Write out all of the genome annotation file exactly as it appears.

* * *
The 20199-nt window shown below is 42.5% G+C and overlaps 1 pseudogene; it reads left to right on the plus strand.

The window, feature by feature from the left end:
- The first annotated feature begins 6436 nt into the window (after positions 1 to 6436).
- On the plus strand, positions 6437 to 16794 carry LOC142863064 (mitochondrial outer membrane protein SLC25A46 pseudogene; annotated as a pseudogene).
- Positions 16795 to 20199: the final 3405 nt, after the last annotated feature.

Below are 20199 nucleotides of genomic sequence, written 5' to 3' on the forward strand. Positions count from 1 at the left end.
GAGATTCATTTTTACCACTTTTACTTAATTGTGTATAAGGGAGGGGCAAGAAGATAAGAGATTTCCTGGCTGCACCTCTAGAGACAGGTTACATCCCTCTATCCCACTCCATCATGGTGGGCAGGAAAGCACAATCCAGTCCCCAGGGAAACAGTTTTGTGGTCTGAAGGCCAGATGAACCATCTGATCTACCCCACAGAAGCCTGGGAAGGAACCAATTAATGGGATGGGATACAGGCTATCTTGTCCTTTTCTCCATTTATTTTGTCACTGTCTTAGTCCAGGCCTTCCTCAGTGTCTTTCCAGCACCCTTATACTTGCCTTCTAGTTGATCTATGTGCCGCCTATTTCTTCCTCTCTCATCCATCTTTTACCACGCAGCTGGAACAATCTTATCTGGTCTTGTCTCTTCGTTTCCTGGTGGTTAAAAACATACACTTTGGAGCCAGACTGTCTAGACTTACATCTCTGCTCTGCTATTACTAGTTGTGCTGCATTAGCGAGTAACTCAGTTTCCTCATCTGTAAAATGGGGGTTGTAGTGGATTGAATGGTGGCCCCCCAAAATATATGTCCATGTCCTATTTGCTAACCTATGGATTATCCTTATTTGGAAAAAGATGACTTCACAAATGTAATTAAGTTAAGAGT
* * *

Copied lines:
The 20199-nt window shown below is 42.5% G+C and overlaps 1 pseudogene; it reads left to right on the plus strand.

The window, feature by feature from the left end:
- The first annotated feature begins 6436 nt into the window (after positions 1 to 6436).
- On the plus strand, positions 6437 to 16794 carry LOC142863064 (mitochondrial outer membrane protein SLC25A46 pseudogene; annotated as a pseudogene).
- Positions 16795 to 20199: the final 3405 nt, after the last annotated feature.

Below are 20199 nucleotides of genomic sequence, written 5' to 3' on the forward strand. Positions count from 1 at the left end.
GAGATTCATTTTTACCACTTTTACTTAATTGTGTATAAGGGAGGGGCAAGAAGATAAGAGATTTCCTGGCTGCACCTCTAGAGACAGGTTACATCCCTCTATCCCACTCCATCATGGTGGGCAGGAAAGCACAATCCAGTCCCCAGGGAAACAGTTTTGTGGTCTGAAGGCCAGATGAACCATCTGATCTACCCCACAGAAGCCTGGGAAGGAACCAATTAATGGGATGGGATACAGGCTATCTTGTCCTTTTCTCCATTTATTTTGTCACTGTCTTAGTCCAGGCCTTCCTCAGTGTCTTTCCAGCACCCTTATACTTGCCTTCTAGTTGATCTATGTGCCGCCTATTTCTTCCTCTCTCATCCATCTTTTACCACGCAGCTGGAACAATCTTATCTGGTCTTGTCTCTTCGTTTCCTGGTGGTTAAAAACATACACTTTGGAGCCAGACTGTCTAGACTTACATCTCTGCTCTGCTATTACTAGTTGTGCTGCATTAGCGAGTAACTCAGTTTCCTCATCTGTAAAATGGGGGTTGTAGTGGATTGAATGGTGGCCCCCCAAAATATATGTCCATGTCCTATTTGCTAACCTATGGATTATCCTTATTTGGAAAAAGATGACTTCACAAATGTAATTAAGTTAAGAGT